Our tests showed a 98% reduction in carbon emissions, a 70% reduction in energy costs and a 40% reduction in operator costs — and together, these results support the potential for more than a 25% reduction in the total cost of operations. The results also show that the Electric Site project is a big step toward helping Volvo CE achieve its future vision: worksites that are ten times more efficient, with zero accidents, zero unplanned stops and zero emissions.
From a concept point of view, the Electric Site has proven very valuable as it relates to utilizing connectivity, electrification and automation. But a reminder, this was a 10-week trial — it didn’t happen in one day. A lot of logistics went into getting this site to work, which is the exciting part. As we work to electrify more sites and use newly automated machines, our way of working must adapt to these emerging technologies.

An Exciting Future for Construction
There are a lot of key change drivers that will disrupt many of our industries. Still, we know the technologies that can deliver appropriate solutions, and how “traditional” sites and jobs may be affected. Companies like Volvo are investing heavily to bring more new solutions like these to solve tomorrow’s challenges.
While the construction industry in general has sometimes been slow to adopt (and adapt to) new technologies, our goal is to not only embrace them but to use them to our full advantage — otherwise, companies like ours risk being pushed out by substitute solutions from entrant companies. The jobsites of the future will require evolution and adaptation as our world continues to change around us at a rapid pace — but we think it’s a future that’s very exciting.


For more information visit cjd.com.au




eiengineering was established in 2008 with the aim to make a significant difference in the earthmoving industry, manufacturing buckets and attachments that deliver the best in performance, cost efficiency and durability.

They are a small Australian company who takes pride in their products utilising their extensive engineering knowledge and experience. They design and manufacture a large range of high performance buckets and attachments to complement the latest in OEM technology. The team at eiengineering refuses to compromise on design, materials or workmanship in order to deliver the most leading edge attachments for the industry.

Earthmoving Machinery is constantly evolving and becoming smarter and more efficient with each and every model. The same cannot be said about the attachments, as traditional old school style buckets are still being sold with the latest machines. eiengineering are constantly investing into research and development in order to be the leaders in bucket and attachment technology. Their buckets and attachments are designed to deliver greater productivity to help customers get the job done faster, subsequently reducing their running costs.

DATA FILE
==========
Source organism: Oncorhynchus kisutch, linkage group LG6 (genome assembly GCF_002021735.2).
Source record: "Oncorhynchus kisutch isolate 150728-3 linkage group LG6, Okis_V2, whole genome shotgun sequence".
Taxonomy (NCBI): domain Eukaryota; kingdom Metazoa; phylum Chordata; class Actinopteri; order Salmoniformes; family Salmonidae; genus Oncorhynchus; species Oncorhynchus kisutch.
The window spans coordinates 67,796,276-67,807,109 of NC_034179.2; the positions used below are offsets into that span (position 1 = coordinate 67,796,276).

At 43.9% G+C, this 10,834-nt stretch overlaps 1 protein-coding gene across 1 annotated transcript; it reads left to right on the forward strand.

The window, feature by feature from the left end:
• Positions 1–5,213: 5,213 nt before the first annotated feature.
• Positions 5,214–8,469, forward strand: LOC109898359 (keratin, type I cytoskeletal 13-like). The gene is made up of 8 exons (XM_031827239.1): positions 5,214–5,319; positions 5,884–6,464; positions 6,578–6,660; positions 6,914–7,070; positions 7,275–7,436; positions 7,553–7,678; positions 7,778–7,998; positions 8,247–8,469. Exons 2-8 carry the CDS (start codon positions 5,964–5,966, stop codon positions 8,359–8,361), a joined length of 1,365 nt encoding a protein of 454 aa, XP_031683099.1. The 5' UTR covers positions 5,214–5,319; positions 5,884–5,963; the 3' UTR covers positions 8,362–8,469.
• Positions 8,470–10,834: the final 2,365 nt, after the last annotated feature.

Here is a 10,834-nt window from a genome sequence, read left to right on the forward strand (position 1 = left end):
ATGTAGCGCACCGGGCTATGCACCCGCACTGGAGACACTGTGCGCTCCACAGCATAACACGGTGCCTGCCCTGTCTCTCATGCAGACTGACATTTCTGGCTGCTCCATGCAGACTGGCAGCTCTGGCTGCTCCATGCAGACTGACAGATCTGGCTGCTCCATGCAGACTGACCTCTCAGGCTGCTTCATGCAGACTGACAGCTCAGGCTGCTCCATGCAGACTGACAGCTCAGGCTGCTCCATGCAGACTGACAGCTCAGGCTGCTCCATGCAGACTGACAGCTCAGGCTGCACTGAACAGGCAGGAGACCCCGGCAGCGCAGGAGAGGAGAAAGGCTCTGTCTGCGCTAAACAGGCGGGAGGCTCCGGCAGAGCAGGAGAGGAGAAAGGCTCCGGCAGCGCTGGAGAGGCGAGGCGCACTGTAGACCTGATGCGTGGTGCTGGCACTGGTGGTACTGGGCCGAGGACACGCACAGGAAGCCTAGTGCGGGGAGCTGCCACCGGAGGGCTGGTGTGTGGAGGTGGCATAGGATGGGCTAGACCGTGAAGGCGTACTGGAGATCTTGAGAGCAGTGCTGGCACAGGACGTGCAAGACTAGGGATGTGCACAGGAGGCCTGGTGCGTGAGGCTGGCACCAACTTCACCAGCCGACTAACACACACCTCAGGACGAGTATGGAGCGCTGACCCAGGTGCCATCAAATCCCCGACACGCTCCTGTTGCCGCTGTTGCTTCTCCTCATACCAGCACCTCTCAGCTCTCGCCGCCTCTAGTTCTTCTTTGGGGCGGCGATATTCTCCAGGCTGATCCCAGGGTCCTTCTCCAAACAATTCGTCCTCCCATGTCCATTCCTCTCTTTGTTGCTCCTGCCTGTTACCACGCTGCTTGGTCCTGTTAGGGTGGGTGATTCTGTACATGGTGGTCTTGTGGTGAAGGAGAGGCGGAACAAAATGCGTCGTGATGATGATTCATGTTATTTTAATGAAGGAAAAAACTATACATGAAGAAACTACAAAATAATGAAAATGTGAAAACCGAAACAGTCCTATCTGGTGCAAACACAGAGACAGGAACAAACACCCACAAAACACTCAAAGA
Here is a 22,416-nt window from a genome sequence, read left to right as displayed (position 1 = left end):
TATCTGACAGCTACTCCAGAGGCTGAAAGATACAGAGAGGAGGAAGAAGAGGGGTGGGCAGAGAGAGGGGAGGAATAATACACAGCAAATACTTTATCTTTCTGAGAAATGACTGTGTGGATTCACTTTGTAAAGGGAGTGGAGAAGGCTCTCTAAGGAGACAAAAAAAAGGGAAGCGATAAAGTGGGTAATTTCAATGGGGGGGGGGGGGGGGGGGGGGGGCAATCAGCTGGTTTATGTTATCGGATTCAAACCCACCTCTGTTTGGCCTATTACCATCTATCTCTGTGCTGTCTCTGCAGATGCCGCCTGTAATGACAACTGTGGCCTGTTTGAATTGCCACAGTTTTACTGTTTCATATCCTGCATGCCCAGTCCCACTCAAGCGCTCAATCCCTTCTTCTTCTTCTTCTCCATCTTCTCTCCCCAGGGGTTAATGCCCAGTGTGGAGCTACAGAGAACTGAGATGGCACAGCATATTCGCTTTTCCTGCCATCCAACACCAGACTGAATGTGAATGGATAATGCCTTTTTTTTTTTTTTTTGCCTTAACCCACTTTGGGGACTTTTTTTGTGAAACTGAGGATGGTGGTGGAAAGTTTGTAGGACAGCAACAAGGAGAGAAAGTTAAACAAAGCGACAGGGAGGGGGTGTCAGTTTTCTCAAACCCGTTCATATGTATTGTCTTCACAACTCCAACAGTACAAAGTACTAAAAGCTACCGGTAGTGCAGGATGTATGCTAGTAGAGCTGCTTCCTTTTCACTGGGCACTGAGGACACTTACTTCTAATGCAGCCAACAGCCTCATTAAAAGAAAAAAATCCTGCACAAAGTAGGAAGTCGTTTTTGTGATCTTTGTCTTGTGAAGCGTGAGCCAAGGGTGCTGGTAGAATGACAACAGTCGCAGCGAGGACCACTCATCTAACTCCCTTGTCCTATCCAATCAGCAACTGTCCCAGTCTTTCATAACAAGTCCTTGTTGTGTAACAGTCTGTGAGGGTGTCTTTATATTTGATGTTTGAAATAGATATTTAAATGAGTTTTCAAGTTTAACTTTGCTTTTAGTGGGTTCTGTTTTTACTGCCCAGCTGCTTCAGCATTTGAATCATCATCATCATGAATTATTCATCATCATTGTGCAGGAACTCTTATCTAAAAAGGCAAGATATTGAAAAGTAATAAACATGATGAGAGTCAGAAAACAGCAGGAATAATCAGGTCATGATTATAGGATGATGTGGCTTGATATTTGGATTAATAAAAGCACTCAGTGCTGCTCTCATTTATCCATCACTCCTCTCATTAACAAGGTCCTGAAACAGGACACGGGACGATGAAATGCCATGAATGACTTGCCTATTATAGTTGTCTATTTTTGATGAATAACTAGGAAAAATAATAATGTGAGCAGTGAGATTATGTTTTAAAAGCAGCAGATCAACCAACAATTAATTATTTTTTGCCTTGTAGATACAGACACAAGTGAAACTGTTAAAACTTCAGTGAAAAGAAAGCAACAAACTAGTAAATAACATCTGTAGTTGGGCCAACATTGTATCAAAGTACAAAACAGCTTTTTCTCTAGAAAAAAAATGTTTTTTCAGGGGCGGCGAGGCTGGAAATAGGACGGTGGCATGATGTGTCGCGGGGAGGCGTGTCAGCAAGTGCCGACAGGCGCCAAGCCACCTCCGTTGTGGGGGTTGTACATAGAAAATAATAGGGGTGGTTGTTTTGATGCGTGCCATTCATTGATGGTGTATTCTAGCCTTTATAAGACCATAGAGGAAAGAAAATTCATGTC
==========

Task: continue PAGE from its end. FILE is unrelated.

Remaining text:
eiengineering products are tested and proven with numerous digging tests using the same operator in the same machine digging in the same ground with only the digging bucket being different. In each and every test, eiengineering buckets outperformed the competitors by delivering 30 – 73% greater productivity. With a bigger breakout, more power through the ground and less drag, eiengineering buckets will enhance the performance of your excavator. This means less stress on the machine achieving more work in less time reducing fuel consumption.

eiengineering are not an importer.

eiengineering are not a reseller.

They make their own and are proud of it.

Contact eiengineering for a free onsite demonstration of their digging buckets today on 1300 852 820 or visit eiengineering.com.au

Coping in an Uncertain World – Lessons from The Stockdale Paradox


During the first lockdown, many faced struggles around business shutdowns or restrictions, homeschooling our children, caring for elderly parents, the loneliness of isolation and anxiety around the unknown.

How did you make it through? Did you focus on the positives, like the much-needed break from your fast-paced life? Or perhaps you had more time to cook, read, exercise, or engage in a hobby you hadn’t found time for in years? Some of us looked to the future and planned a September family holiday for when we hoped things would be back to normal.

But what now? As a second lockdown is in place or looming, the lack of control we have over our circumstances seems especially unnerving. All the hard work to re-open our businesses, the joy of getting our kids back to school, and the socialising with friends and family has been taken away from us after such a short reprieve. So how do we approach this situation a second time? It is in times of crisis that we look to lessons from those who have endured far more brutal hardships and survived, and there is certainly a lesson to be learned from the story of THe Stockdale Paradox – but what is it?.